Dec 17, 2020
SPECIES PROFILE: The Brilliant Mahi-Mahi
Mahi-Mahi: the fish so nice, they named it twice. Scientific name, Coryphaena hippurus, also known as dolphinfish or dorado; the Mahi-Mahi is one of the most sought-after fish in the sea by fisherman because they are downright beautiful, valiantly strong fighters, and they put on a show of aerial acrobatics when hooked. Mahi-Mahi also present amazing color patterns and variations while offering incredible table fare, added reasons why they are arguably one of the most highly regarded pelagic species in our oceans. Regardless of what you call them, the Mahi is truly a fan favorite and we wanted to share a little more information about this amazing creature.
Often putting on a supreme aerial display when hooked, mahi-mahi are sure to stun with amazing acrobatic performances. [Adrian Gray]
Mahi-Mahi are easy to identify because of their bright color patterns and unique body shape. They are usually a vibrant green color with yellow and blue highlights, but also alternate their colors to lighter shades of blues and even metallic silver. They have special color changing cells called chromatophores, which are three-dimensional, pigment containing, light reflecting cells, which gives them the ability to flicker their colors. These chromatophores are connected to the fish’s nervous system, which prompts them to change colors when excited, and also the reason why their color fades when they pass away.
Brilliant color variations from vibrant greens & yellows, to cool blues & silvers make the mahi-mahi a true fan favorite.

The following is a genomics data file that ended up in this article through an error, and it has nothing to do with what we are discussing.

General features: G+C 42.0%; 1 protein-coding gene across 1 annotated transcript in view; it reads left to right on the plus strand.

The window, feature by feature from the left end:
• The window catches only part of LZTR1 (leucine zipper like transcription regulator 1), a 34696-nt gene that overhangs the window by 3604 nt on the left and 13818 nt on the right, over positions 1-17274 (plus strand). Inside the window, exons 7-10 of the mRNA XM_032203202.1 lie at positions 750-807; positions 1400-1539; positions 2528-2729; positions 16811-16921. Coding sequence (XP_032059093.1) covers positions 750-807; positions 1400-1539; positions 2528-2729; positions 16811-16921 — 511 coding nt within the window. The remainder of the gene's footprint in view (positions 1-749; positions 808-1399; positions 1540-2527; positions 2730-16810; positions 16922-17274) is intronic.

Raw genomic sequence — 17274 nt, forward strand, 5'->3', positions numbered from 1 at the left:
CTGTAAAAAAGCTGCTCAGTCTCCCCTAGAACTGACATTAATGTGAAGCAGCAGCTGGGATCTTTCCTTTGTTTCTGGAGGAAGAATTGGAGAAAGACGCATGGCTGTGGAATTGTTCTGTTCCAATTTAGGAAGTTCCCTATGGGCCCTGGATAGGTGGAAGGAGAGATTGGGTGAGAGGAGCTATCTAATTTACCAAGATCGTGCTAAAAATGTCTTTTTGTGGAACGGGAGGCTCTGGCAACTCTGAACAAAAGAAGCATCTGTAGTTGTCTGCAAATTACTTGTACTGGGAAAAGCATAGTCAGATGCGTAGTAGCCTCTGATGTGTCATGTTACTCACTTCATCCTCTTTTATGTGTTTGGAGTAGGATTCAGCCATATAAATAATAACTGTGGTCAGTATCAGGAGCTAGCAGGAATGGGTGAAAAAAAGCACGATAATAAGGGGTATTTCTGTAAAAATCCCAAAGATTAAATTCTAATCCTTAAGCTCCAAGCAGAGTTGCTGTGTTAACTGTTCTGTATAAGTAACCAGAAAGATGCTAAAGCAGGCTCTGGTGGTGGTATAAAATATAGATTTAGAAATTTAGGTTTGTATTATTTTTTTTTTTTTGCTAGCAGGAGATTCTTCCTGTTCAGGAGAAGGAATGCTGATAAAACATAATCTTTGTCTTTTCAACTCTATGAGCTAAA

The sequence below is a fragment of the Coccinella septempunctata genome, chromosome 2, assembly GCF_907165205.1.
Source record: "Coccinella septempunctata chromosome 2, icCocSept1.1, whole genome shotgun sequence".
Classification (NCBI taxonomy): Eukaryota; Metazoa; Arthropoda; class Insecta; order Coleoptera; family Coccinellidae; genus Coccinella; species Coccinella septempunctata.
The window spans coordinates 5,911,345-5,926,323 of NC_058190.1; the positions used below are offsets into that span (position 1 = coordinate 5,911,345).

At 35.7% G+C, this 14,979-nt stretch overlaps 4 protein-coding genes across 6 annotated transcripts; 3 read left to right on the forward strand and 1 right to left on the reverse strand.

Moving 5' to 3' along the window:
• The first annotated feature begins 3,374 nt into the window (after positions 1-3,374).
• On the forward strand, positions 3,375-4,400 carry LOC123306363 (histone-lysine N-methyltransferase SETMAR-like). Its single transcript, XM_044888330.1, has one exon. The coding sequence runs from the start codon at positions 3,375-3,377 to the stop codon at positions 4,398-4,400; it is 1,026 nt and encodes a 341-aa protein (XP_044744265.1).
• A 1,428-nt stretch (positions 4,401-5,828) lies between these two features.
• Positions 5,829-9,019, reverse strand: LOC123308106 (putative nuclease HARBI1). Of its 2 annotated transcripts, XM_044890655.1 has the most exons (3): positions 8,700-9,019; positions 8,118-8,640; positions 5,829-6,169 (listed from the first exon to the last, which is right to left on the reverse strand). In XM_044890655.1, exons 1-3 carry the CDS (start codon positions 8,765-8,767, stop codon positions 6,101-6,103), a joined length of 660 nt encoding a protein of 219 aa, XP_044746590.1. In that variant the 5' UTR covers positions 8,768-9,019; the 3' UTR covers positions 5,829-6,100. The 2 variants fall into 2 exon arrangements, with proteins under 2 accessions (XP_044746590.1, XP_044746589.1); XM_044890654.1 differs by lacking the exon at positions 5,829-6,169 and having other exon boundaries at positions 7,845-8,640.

The Mahi-Mahi has a long slender body that tapers into a blunt head, but the shape of the head varies in males versus females. Male Mahi-Mahi (often referred to as “bulls”) have a much more pronounced flat, almost 90° forehead, whereas female “cows” have more of a rounded, tapered head. They are one of the fastest growing fish in the sea, reaching a length of up to four feet in the first year of life and upwards of six feet within four years. They reach sexual maturity at four to five months of age while reproducing two to three times a year with females laying 800,000-1,000,000 eggs during each cycle. The average Mahi lives two to three years, with some fish aging past the five-year mark. The International Game Fish Association lists the current All-Tackle World Record Mahi-Mahi as caught in 1976 off the coast of Costa Rica weighing-in at an astounding 87-lbs. 0-oz.
Notice the distinct difference of the female "cow" mahi's rounded/tapered forehead (top), versus the sharp, 90° profile of the "bull" male's blunt facial profile.
Mahi-Mahi live in tropical and subtropical regions of the Atlantic, Pacific, and Indian Oceans. They predominantly live in open oceans following currents and preferred temperature breaks, and will often associate with floating objects such as sargassum weed, kelp, trash debris, and FAD’s, which all attract other forms of life that the Mahi will feed on. Mahi primarily feed during the daytime, with some of their prey being small fin bait, cephalopods, and crustaceans.
Finding that floating offshore pot 'o gold can produce some serious catches of many pelagic species, including today's subject - the Mahi Mahi. [Steve Dougherty | Adrian Gray]
View our full collection of high-performance fishing apparel & accessory products dedicated to the brilliant Mahi-Mahi.